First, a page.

It’s a natural fear to be accused of a crime, and we may well have thought about what we would do and how we would feel if we were ever charged. We would naturally fight the charges, and if we know we are innocent of these charges. But if it’s a loved one being the accused, there are a whole different set of emotions, stresses, and situations to deal with. Here we will look at how to deal with a loved one being accused of or convicted of a crime.
Hear Their Side of the Story
The first thing to do is to hear their side of the story. You may already have an idea, given their history, of whether it’s likely or not that they are innocent or guilty. But no matter what your initial thoughts are, it would be nice to give them the courtesy of allowing them to explain what might have happened. If they are telling you that they are, in fact, guilty, then you will have to decide how to react to that, but for the most part, we will assume we are dealing with an innocent plea. If it is a guilty plea, then much of this article will be irrelevant, other than the sections regarding what to do under the circumstance that they are convicted.
When an accused person is thrown in jail, in all but the most severe cases, you can pay bail to allow them their freedom until their trial date comes round. This system is to ensure that the accused turn up to trial as if they do not appear, then they could lose their bail money. With this being the case, you should be careful when considering if you should pay a loved one’s bail as it would be you who loses out financially if they disappear. Being out can be beneficial not only because it is a better standard of life, but it allows the accused the time and headspace to work on their defense in a more familiar setting with better resources available to them.
Be There Emotionally & Visit
If they are denied bail, then they are going to have to spend time in jail in the weeks or months leading up to their court date. It will be essential for them to keep their spirits up during this period as it can be an unbelievably difficult time for an accused. They will need to adjust to the new situation of being locked up with the added pressure of not knowing when they will get out. A regular visit from a loved one can make all the difference and really help. Firstly you need to locate them in the system, then find out the times and procedures to booking a visit and get it set up as soon as possible, even knowing a visit is coming will be good for their mental health.
Assess the Seriousness of the Offence
Not all crimes are equal. It’s vital to assess the seriousness of the charged crime and the potential impact post-conviction if that ends up being the outcome. Those accused of Felonies will be much more concerned than individuals who have a lesser misdemeanor on the charge sheet., as stated by felonies.org.It’s easy to research the minimum and maximum sentences possible for each crime.
Get Legal Representation
But after doing the initial looking into the crimes your loved one is accused of using Google and the internet. It’s best to get legal representation as a lawyer will have a more experienced and professional opinion on what is likely to happen to you and advise on the best possible course of action. You may consider the pros and cons of hiring a private lawyer against using the public defender as the cost of a private attorney can be significant. Still, they should be much more engaged, interested, and have the time to work fully on your case.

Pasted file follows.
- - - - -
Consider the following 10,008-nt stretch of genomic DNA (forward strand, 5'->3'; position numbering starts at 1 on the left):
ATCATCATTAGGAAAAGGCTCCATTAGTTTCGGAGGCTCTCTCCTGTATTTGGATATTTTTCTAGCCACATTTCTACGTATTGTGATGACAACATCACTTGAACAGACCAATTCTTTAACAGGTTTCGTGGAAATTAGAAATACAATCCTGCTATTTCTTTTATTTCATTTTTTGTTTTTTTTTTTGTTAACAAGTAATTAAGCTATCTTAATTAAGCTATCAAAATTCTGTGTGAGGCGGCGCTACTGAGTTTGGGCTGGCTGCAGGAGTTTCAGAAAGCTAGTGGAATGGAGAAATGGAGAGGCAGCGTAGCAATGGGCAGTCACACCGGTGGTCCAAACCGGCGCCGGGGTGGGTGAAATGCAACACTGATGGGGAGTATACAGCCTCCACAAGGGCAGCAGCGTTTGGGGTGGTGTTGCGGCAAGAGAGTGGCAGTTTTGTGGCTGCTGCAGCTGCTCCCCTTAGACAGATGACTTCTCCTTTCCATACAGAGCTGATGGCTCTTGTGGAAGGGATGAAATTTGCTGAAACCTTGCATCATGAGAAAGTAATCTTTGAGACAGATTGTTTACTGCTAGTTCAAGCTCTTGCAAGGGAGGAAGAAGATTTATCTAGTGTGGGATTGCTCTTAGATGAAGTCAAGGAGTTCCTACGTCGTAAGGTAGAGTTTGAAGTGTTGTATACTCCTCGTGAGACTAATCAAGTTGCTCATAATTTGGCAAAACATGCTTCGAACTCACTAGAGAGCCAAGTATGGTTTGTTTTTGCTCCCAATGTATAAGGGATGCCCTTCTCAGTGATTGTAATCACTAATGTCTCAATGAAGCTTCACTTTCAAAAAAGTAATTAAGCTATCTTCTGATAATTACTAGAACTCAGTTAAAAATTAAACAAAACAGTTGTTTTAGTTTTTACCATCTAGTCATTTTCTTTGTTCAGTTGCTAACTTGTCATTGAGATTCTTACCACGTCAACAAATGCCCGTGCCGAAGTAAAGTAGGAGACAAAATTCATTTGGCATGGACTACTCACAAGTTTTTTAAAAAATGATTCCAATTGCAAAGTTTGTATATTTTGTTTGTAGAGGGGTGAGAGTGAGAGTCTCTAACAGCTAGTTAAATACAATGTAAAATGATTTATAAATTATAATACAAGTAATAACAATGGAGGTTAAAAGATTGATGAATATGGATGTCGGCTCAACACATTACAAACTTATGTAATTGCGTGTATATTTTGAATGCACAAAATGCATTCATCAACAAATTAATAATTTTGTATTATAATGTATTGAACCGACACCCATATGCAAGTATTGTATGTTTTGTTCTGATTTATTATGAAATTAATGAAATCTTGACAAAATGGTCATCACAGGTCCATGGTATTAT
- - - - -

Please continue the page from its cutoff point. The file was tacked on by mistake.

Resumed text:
Prepare for the Worst
Although you will put together the best possible defense you can afford, pull together, and do everything possible to clear their name, there are no guarantees on the outcome. The jury can be unusually harsh, the prosecution can present a better argument than expected, or a witness could let you down. No matter how sure you are of innocence, things can go wrong. It’s essential to have a vague plan to execute in the event of the worst. What will happen to the defendant’s home, is it rented or on a mortgage? It may need to be sold or the lease given up if they are going to be away for a long time, or will another member of the family look after it in the meantime? What about belongings in general, can they go into storage? Finally, if there are kids involved, who will look after them?
Be Ready for Different Reactions
It would be nice to think that everyone would be as supportive as we are of the accused, but you are likely to encounter a variety of reactions. There is a section of society that will remain convinced that an arrest means guilt, no matter what, no smoke without fire you may hear. Then what about the employer, they may be unsympathetic and fire the accused, you may not even need to tell them, but it could be worse if they find out from someone else.
Appeals & Support
If you lose the case, there is almost always a right to appeal. There are often several layers of appeal, and as you generally move up to the next highest level of court, then these appeals, on occasion, can go all the way to the supreme court in the case of some types of crime. There is no absolute right to legal representation in the appeal system as there is in the initial trial, so there will be no access to a public defender. There are though specific charities and lawyers that will provide free legal support to those they believe have been wrongfully convicted.